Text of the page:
FIFA 21 Stadia Review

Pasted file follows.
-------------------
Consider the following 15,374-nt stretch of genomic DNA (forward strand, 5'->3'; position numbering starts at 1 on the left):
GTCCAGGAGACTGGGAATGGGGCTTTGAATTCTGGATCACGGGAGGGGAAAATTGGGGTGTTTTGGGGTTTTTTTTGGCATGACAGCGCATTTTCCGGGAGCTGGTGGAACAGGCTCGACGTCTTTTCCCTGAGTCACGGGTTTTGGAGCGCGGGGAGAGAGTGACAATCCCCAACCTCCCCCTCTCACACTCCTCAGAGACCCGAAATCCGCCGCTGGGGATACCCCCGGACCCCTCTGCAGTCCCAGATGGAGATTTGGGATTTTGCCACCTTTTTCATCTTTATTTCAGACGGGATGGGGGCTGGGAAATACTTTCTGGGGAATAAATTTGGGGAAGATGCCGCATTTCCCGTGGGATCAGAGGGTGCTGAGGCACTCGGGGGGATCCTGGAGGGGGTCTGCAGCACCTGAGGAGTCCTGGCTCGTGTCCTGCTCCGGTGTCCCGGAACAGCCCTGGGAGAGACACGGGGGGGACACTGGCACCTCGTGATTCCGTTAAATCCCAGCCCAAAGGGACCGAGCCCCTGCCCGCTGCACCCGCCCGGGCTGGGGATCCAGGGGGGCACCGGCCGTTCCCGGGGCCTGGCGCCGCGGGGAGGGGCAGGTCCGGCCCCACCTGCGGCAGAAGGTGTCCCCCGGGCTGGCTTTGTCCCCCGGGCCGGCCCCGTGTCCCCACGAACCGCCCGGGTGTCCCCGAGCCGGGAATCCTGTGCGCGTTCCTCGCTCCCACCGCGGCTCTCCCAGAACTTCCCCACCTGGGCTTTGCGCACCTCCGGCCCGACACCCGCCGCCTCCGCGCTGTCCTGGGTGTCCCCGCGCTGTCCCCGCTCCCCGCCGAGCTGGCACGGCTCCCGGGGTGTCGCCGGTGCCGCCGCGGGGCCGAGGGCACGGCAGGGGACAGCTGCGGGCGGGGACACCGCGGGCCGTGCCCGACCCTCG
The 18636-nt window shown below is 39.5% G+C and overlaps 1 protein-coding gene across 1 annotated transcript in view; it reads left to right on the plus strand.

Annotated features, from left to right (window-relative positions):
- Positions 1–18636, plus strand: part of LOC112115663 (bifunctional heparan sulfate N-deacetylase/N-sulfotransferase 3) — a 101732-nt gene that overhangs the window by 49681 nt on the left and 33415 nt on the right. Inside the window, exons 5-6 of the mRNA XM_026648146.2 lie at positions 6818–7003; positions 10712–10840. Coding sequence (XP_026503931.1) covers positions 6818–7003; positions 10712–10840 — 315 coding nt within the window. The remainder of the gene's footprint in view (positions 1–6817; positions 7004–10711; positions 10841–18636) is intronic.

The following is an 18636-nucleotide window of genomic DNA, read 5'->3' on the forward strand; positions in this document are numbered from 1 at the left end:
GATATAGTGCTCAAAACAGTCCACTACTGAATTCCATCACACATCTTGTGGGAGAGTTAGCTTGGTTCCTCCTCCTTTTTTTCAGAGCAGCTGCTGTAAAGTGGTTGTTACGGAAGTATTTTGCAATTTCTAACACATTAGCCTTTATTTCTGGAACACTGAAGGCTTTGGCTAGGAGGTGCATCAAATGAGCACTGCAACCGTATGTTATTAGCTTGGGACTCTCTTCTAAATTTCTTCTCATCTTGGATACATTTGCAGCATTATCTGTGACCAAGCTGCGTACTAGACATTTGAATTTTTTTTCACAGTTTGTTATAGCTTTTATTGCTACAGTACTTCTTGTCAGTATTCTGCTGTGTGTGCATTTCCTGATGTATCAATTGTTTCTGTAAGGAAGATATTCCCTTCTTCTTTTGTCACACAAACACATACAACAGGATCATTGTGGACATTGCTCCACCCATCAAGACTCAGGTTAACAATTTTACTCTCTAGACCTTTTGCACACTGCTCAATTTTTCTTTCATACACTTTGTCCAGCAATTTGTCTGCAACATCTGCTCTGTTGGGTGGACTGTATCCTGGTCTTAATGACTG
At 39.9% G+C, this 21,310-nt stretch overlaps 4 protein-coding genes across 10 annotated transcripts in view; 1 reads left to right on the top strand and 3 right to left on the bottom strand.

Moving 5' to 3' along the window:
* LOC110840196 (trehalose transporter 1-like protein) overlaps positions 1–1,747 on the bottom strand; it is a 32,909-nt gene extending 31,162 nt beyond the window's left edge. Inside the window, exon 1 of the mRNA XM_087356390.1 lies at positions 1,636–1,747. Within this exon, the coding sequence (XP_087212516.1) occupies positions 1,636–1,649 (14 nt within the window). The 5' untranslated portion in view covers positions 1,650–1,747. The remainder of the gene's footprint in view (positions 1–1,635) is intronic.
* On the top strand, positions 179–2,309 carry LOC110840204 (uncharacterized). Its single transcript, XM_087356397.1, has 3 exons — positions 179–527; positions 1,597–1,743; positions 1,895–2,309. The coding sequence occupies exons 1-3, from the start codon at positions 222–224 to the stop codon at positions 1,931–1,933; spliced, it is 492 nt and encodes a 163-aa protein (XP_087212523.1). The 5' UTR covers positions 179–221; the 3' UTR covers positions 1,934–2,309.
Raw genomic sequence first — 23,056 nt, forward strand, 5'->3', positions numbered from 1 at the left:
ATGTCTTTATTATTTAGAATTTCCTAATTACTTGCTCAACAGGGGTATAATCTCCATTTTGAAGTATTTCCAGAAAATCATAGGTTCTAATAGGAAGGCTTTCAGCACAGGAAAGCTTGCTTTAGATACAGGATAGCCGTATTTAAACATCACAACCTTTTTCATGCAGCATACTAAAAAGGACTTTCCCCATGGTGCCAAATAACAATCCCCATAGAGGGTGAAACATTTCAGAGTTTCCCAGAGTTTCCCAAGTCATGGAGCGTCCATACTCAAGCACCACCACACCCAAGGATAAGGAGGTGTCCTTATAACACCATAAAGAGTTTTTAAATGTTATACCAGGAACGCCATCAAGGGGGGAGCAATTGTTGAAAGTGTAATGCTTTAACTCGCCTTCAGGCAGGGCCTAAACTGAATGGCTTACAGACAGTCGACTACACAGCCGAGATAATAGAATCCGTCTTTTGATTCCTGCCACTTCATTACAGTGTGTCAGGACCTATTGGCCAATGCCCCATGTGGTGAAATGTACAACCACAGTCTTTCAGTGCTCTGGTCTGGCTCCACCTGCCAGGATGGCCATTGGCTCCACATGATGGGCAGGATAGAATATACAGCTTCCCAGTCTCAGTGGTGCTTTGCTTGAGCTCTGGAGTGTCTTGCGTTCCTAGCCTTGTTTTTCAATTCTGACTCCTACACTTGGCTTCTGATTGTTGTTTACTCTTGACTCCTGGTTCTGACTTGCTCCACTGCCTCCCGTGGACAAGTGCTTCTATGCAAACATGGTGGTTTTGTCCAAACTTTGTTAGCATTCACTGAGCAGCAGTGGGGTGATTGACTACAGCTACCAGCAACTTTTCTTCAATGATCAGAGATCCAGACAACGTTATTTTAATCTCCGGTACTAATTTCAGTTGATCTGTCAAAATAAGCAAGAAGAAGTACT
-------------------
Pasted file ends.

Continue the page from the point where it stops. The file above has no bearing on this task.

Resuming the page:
The FIFA franchise found the recipe for a solid soccer experience years ago, but continues to deliver tweaks to the formula to keep fans coming back for more. For FIFA 21, EA Sports is moving into relatively uncharted waters by bringing the franchise to Stadia, Google’s game streaming service. The result is pretty much the same experience FIFA fans are used to, but there are still some serious compromises to be made by streaming the game. Like almost every other game on the Stadia roster, FIFA 21 is at the mercy of a stable internet connection. Even with high speeds, however, players can still expect delays at least once a match, if not more. These range in severity from a quick fluky pass to a completely disastrous attempt at a goal caused by freezing and game breaking. Those issues are particularly pronounced in FIFA 21’s VOLTA mode, a faster, smaller match. It’s more in line with street soccer than the massive stadium experience that FIFA games usually offer, but it’s entertaining nonetheless, and even better than the standard modes at times. In fact, VOLTA could be the whole reason for players to jump from versions older than FIFA 20, where it was first added, simply because of how entertaining it is. FIFA 21 Liverpool Team However, it requires more timing and precision because of how small the arena is and how fast the game moves. Stadia seems out of sync a lot of the time, with connection issues sometimes resulting in opponents fleeing the game. VOLTA is a refreshing break from the other modes FIFA 21 has to offer, so it’s disappointing to see it marred by connection problems. In FIFA 21’s online multiplayer matches, the problem is even more frustrating. A bad connection can result in a loss that has a noticeable effect on a player’s rating, and that’s unfair. This is a serious problem, especially for those who want to play in some competitive capacity. Luckily, the issues don’t seem to be as frequent as they were in single-player matches, although it’s hard to tell if that’s because Stadia is legitimately prioritizing multiplayer matches or if it’s simply the luck of the draw . All connectivity issues are understandable with a low-speed internet connection, but with 300 MBps downloads and Google’s own Mesh WiFi system powering the network, the problems get worse. With more than a year of experience under the service belt now, the constant connection issues should have improved. This is yet another highlight of one of the problems that Stadia users regularly reveal. Those with slower internet speeds need to be doubly careful, as the problems are undoubtedly more pronounced there. However, of all the issues, the most troubling is FIFA 21’s low player count on Stadia, despite its near launch. During peak times, finding a match is not that difficult, but finding a match in the middle of the day will be more of a challenge. The highest player count we’ve been able to find so far is around 160 players in Seasons mode, and while that’s enough to find a match for a few minutes, it looks like it’ll cause problems with the core experience in forward. . With the ongoing connection problems, it’s hard to imagine gamers not jumping to the console versions. FIFA 21 essentially lives and dies by its multiplayer scene, so the low player count is a concern. Sure, there will always be offline battles, but AI opponents are only interesting for so long. Those who have friends to hang out with shouldn’t worry too much, but most people who want to jump in for a match or two during the day will be disappointed. RELATED: EA Says Some Staff May Have Illicitly Distributed FIFA FUT Cards The bright side is that when FIFA 21 works well on Stadia it’s nearly impossible to tell the difference between it and its console counterparts. Some matches went without any technical hiccups, and that was our highest score almost without failure. Around that time, Stadia’s promise of cloud-driven gaming took off, and it was truly amazing to think of it all running in a web browser. Unfortunately, it can’t hit that high note consistently enough to justify this version as the one to buy. FIFA 21 Haaland Dribbling Marquinhos FIFA 21 itself, however, is a game worth picking up for fans of sports titles, although it certainly doesn’t reinvent the wheel. For those who picked up FIFA 20, it might be worth waiting and seeing what happens next year. It’s a common criticism for the franchise, but it feels especially true this year, especially since there’s no real story mode to play. For those without a console, FIFA 21 on Stadia is still a better option than not being able to play anything. But with consoles like the Xbox Series S available without breaking the bank, it doesn’t make sense to opt for the Stadia version once you factor in the cost of a Chromecast Ultra and compatible controller. Those aiming to play from the Chrome browser tab and already own a compatible controller have a better reason to get it through Stadia, but that’s entirely circumstantial. In other words, the convenience of launching FIFA 21 without downloading will not overcome the technical issues presented by Stadia as a platform. It feels bad to say that Stadia is the only thing holding the game back, but there’s no other culprit to be found when the main problem is the persistent network issues. The reality is that Stadia is struggling with something as formulaic as FIFA 21, and that’s legitimately worrying. It’s another story of highs and lows, and it spells further problems for the platform’s future. FIFA 21 is available now for PC, PS4, PS5, Stadia, Switch, Xbox One, and Xbox Series X. Today Technology was provided with a Stadia code for this review. MORE: FIFA 21 Career Mode: 10 Tips To Turn A Championship Side Into A Premier League Winner In Two Seasons

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